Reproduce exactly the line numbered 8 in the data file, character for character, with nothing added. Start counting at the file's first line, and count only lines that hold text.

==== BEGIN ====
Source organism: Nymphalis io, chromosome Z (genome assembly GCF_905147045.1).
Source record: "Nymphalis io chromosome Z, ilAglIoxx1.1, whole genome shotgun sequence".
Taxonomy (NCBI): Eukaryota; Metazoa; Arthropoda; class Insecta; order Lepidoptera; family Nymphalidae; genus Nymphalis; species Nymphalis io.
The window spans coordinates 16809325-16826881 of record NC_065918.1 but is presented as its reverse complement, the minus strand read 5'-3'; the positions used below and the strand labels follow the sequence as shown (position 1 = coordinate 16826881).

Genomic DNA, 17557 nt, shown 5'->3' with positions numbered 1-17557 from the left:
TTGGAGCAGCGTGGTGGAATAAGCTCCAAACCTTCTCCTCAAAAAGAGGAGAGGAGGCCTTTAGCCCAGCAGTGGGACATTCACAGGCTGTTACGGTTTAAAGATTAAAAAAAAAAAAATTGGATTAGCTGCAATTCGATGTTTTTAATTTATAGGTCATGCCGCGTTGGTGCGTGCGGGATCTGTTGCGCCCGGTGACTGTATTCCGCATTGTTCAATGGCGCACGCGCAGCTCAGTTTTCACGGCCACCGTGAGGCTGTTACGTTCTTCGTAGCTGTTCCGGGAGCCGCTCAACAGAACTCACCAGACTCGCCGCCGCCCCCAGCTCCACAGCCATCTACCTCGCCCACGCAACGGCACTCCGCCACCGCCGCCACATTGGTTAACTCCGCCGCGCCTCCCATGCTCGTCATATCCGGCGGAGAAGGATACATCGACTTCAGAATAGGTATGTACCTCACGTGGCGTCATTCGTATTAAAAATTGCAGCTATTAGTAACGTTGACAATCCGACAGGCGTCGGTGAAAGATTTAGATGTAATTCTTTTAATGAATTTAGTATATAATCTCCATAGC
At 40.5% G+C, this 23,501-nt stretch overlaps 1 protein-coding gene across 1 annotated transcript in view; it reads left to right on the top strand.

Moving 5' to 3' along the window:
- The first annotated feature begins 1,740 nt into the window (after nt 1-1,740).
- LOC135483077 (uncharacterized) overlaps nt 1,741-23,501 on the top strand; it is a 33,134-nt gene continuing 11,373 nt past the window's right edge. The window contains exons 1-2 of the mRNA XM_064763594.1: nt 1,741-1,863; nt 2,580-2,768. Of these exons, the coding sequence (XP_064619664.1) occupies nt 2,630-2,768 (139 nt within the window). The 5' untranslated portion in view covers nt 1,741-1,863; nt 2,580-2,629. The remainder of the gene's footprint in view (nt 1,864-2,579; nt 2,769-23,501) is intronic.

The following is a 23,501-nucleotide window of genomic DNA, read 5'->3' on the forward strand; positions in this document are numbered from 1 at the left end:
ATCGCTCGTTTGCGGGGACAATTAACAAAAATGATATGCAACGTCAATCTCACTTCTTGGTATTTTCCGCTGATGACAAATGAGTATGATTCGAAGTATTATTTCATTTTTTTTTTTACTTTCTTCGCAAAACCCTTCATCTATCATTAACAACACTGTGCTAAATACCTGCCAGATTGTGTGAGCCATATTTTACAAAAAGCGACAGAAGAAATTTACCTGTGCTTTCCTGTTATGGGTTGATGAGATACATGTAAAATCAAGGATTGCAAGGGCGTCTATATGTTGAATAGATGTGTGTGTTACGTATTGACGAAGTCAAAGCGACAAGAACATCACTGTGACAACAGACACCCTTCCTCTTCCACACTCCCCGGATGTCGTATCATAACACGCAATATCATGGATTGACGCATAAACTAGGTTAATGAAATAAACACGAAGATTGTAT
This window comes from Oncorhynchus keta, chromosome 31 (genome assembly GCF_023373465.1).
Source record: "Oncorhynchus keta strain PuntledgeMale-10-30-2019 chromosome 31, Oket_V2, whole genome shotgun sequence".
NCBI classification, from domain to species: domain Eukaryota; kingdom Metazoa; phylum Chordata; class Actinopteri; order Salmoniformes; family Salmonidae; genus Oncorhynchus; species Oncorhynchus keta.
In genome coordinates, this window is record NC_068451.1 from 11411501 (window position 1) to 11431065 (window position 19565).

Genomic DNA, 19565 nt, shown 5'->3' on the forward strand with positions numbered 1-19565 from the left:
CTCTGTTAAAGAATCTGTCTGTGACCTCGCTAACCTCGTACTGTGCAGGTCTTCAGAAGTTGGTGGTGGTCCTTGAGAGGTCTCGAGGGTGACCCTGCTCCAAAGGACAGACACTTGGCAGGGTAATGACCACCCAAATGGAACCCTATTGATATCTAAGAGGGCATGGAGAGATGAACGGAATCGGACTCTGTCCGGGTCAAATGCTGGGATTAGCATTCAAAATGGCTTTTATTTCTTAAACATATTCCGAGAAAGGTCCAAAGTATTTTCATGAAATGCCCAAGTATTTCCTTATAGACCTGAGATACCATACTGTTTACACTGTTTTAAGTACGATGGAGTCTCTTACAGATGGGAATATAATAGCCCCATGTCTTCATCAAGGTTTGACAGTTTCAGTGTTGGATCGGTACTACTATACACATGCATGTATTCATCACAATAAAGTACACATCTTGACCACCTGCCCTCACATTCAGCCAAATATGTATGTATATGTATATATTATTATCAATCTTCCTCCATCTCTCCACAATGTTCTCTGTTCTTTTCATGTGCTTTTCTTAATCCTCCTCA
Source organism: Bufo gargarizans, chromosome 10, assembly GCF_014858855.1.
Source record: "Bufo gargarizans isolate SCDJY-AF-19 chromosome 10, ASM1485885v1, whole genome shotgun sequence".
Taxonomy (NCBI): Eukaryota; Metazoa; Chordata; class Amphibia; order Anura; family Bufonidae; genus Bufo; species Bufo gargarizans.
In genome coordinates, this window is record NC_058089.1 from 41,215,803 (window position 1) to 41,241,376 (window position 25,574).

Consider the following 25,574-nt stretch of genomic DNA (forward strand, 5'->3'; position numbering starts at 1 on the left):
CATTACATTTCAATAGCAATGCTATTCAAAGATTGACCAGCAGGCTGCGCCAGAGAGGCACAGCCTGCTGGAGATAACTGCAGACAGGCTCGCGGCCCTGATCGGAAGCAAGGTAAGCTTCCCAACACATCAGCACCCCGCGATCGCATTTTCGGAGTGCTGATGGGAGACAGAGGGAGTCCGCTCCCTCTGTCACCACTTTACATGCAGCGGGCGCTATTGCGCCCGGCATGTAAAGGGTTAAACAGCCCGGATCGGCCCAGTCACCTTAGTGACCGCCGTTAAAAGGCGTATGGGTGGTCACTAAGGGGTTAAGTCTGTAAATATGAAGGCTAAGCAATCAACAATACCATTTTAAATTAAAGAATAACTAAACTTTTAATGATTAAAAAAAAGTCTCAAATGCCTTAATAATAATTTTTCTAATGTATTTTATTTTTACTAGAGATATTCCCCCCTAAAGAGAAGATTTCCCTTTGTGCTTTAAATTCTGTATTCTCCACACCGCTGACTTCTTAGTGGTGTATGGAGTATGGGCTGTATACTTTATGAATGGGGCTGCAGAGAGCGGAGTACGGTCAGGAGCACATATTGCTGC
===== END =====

Moving 5' to 3' along the window: